All must help each other

All must help each other

The coronavirus outbreak has shown us many things, above all how connected we are.

Social distancing is the norm to slow down the spread. But that does not mean we can't be there in spirit for people in need and those who are vulnerable to catching the disease.

The Covid-19 outbreak is pervasive, reaching far and wide as it is carried from one patient or carrier to many others who come into close contact with them. Decisive and comprehensive action from the government will help curb the spread.

Eventually, however, it's community spirit, the very connectedness if not physically then emotionally that human beings have towards one another, that will help us survive this together.

This is no feel-good, idealistic proposal. Community support is a necessary and practical means to curb the contagion.

The infection is carried by individuals. No government policies and mechanisms, however stringent, would be able to penetrate down to that level.

Practically, it's down to each and every one of us to watch out in case of suspected infections. We are also responsible for one another as we observe social distancing.

When it comes to self-isolation, support from friends and family or people in the neighbourhood can go a long way to make it effective.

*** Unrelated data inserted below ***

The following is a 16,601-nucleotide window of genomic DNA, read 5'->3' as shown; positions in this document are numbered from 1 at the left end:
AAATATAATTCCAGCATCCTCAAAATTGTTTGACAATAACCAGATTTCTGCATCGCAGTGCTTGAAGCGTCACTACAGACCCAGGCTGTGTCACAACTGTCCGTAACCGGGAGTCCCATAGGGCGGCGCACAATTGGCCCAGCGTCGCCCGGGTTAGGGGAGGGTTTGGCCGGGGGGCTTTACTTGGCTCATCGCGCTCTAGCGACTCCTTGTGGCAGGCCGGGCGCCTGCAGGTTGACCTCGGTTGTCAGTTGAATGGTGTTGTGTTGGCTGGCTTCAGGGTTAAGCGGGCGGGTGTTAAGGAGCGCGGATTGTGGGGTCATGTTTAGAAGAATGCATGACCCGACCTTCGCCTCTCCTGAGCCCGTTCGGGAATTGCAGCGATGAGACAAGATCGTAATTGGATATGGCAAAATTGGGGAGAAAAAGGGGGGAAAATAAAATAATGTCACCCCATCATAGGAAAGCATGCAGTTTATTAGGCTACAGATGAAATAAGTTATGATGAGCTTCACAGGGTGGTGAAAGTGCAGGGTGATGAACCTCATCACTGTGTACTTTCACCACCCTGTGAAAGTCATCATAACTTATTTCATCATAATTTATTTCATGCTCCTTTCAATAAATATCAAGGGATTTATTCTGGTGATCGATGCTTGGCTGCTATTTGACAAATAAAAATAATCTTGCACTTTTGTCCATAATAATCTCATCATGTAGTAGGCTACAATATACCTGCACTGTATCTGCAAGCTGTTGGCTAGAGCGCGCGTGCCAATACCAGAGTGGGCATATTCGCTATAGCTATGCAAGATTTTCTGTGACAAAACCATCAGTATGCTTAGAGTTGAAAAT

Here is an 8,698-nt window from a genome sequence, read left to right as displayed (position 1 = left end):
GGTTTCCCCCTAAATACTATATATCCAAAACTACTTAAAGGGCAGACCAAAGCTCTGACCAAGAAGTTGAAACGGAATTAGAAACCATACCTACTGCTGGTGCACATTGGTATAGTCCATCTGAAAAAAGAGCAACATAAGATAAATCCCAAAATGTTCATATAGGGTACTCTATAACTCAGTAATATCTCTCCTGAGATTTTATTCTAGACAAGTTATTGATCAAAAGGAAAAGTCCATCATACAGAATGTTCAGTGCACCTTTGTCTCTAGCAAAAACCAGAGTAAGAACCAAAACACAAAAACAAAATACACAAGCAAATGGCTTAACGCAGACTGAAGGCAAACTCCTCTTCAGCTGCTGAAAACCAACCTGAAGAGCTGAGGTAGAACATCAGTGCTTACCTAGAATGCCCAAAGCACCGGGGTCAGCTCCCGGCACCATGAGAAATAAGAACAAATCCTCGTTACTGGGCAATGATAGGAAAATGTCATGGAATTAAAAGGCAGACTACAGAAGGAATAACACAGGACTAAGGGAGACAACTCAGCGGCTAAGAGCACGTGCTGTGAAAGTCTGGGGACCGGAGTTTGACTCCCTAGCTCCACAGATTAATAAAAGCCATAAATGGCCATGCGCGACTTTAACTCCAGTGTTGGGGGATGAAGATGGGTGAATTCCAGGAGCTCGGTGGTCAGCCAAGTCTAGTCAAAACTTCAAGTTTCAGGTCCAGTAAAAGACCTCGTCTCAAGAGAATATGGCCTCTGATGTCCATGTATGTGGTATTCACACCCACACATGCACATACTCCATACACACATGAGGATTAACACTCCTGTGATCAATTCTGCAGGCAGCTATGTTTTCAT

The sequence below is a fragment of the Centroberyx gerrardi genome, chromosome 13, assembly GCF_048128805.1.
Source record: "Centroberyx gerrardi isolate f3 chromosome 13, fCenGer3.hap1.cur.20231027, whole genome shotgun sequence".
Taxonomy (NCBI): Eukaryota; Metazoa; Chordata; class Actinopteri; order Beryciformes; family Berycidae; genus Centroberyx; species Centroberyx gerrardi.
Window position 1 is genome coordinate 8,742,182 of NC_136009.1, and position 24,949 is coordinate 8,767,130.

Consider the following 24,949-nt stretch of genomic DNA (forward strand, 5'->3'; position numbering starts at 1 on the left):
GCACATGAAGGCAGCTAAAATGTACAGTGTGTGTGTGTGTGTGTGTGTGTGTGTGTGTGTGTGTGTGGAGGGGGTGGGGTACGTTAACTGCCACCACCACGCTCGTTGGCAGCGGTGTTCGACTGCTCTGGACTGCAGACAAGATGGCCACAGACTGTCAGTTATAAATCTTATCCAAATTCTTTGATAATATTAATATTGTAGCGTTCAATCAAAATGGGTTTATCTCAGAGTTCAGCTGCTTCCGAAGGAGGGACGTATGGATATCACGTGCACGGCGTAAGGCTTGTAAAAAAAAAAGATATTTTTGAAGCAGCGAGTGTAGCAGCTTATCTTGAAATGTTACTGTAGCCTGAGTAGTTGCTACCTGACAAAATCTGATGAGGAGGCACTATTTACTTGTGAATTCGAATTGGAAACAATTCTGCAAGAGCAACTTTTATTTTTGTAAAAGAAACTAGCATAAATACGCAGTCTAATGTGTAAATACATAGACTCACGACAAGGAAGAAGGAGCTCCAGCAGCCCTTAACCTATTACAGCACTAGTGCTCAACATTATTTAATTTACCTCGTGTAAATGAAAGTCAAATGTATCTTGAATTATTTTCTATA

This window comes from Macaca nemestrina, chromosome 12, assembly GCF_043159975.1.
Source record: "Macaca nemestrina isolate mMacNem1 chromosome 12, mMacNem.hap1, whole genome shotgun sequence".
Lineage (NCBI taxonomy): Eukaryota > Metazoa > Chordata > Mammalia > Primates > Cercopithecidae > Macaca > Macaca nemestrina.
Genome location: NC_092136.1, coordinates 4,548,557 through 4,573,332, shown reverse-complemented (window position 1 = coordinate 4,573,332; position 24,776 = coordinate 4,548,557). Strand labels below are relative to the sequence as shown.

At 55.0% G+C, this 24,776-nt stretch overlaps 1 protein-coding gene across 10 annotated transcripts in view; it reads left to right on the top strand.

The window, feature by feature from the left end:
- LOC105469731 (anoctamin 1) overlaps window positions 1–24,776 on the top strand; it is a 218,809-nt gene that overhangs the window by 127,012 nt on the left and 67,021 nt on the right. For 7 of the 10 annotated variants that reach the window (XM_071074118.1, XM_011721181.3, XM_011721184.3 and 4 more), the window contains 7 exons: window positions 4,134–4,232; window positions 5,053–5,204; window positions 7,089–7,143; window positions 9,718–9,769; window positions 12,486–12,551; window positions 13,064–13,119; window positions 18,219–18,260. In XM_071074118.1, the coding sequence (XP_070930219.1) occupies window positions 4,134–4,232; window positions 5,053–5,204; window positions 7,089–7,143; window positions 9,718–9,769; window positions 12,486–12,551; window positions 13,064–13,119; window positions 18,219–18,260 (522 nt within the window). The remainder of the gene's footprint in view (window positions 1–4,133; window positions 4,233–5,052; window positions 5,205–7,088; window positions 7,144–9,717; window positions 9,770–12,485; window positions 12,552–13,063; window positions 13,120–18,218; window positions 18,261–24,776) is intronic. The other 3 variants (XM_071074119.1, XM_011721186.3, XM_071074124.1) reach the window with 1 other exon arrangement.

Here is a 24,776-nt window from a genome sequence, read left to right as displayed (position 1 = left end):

Reports about neighbours hanging food on the doors of those who declared themselves under quarantine have regularly appeared on social media.

There are also people who would share their face masks with those who can't find or afford them.

IT start-ups came up with applications to help track infections or find where face masks remain available.

Sincere and generous offers that have poured in for public health personnel, many of whom have been working non-stop to contain the disease, have been heart-warming.

Many businesses and groups of people band together remotely as they make face masks or put together plastic face shields to give away to hospitals or people in need.

The shutdown of malls and markets by City Hall, which turned some 2-3 million people jobless overnight, has triggered an outpouring of empathy.

Online personalities who enjoy a large number of followers offer their space for vendors to sell their wares for free.

But most important of all, is the need to reach out to the poor and vulnerable.

Covid-19 may be easier to deal with for those who can afford the space and hospital bills, but it has also made it clear that no single person will be spared if those around them are infected.

While attempts have been made at individual level to help the have-nots survive the contagion, mostly in the form of free food, more help will be needed.

As public hospitals are reaching their limit in capacity, private ones could help. Thammasat University Hospital, for example, has agreed to set up a field facility to take in recovering Covid-19 patients to lessen the burden on other hospitals.

More people are expected to have to go into isolation so rooms and spaces will become necessary.

A few hotels have offered to shelter health personnel or people who need to isolate themselves. But how about those who can't afford the rent?

The coronavirus has shown that no-one can survive this alone. We can't afford to leave the vulnerable behind. Commendable attempts have been made, but more are needed.


Bangkok Post editorial column

These editorials represent Bangkok Post thoughts about current issues and situations.

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